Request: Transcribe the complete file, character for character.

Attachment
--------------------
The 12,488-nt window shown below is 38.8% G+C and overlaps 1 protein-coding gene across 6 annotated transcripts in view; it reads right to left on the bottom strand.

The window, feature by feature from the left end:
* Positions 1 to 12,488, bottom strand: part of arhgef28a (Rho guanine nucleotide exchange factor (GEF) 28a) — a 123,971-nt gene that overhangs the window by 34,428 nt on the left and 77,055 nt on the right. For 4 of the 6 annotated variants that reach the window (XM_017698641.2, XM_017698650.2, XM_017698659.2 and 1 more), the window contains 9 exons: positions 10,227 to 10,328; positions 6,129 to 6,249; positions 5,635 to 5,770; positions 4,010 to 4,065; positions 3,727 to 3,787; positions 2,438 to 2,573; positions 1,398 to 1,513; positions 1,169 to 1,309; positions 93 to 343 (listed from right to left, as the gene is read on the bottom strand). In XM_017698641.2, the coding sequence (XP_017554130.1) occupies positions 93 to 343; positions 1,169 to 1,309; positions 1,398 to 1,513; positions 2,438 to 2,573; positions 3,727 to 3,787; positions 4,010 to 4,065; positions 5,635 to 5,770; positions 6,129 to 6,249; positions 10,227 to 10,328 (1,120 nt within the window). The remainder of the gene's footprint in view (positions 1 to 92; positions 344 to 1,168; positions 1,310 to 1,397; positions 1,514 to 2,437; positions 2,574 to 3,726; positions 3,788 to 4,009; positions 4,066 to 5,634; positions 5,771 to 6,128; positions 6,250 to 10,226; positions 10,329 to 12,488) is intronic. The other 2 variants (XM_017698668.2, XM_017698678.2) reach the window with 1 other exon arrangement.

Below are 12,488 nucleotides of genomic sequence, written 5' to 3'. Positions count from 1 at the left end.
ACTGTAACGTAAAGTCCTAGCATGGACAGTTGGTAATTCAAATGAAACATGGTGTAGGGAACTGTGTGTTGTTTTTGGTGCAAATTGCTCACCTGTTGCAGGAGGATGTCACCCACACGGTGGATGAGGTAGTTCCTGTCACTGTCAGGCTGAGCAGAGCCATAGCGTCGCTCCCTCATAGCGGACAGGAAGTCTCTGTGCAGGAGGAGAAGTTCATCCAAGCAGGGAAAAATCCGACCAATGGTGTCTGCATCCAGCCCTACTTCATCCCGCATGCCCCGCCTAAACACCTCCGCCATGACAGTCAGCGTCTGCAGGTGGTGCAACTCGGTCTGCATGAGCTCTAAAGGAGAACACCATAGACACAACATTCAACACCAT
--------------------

The 12,488-nt window shown below is 38.8% G+C and overlaps 1 protein-coding gene across 6 annotated transcripts in view; it reads right to left on the bottom strand.

The window, feature by feature from the left end:
* Positions 1 to 12,488, bottom strand: part of arhgef28a (Rho guanine nucleotide exchange factor (GEF) 28a) — a 123,971-nt gene that overhangs the window by 34,428 nt on the left and 77,055 nt on the right. For 4 of the 6 annotated variants that reach the window (XM_017698641.2, XM_017698650.2, XM_017698659.2 and 1 more), the window contains 9 exons: positions 10,227 to 10,328; positions 6,129 to 6,249; positions 5,635 to 5,770; positions 4,010 to 4,065; positions 3,727 to 3,787; positions 2,438 to 2,573; positions 1,398 to 1,513; positions 1,169 to 1,309; positions 93 to 343 (listed from right to left, as the gene is read on the bottom strand). In XM_017698641.2, the coding sequence (XP_017554130.1) occupies positions 93 to 343; positions 1,169 to 1,309; positions 1,398 to 1,513; positions 2,438 to 2,573; positions 3,727 to 3,787; positions 4,010 to 4,065; positions 5,635 to 5,770; positions 6,129 to 6,249; positions 10,227 to 10,328 (1,120 nt within the window). The remainder of the gene's footprint in view (positions 1 to 92; positions 344 to 1,168; positions 1,310 to 1,397; positions 1,514 to 2,437; positions 2,574 to 3,726; positions 3,788 to 4,009; positions 4,066 to 5,634; positions 5,771 to 6,128; positions 6,250 to 10,226; positions 10,329 to 12,488) is intronic. The other 2 variants (XM_017698668.2, XM_017698678.2) reach the window with 1 other exon arrangement.

Below are 12,488 nucleotides of genomic sequence, written 5' to 3'. Positions count from 1 at the left end.
ACTGTAACGTAAAGTCCTAGCATGGACAGTTGGTAATTCAAATGAAACATGGTGTAGGGAACTGTGTGTTGTTTTTGGTGCAAATTGCTCACCTGTTGCAGGAGGATGTCACCCACACGGTGGATGAGGTAGTTCCTGTCACTGTCAGGCTGAGCAGAGCCATAGCGTCGCTCCCTCATAGCGGACAGGAAGTCTCTGTGCAGGAGGAGAAGTTCATCCAAGCAGGGAAAAATCCGACCAATGGTGTCTGCATCCAGCCCTACTTCATCCCGCATGCCCCGCCTAAACACCTCCGCCATGACAGTCAGCGTCTGCAGGTGGTGCAACTCGGTCTGCATGAGCTCTAAAGGAGAACACCATAGACACAACATTCAACACCAT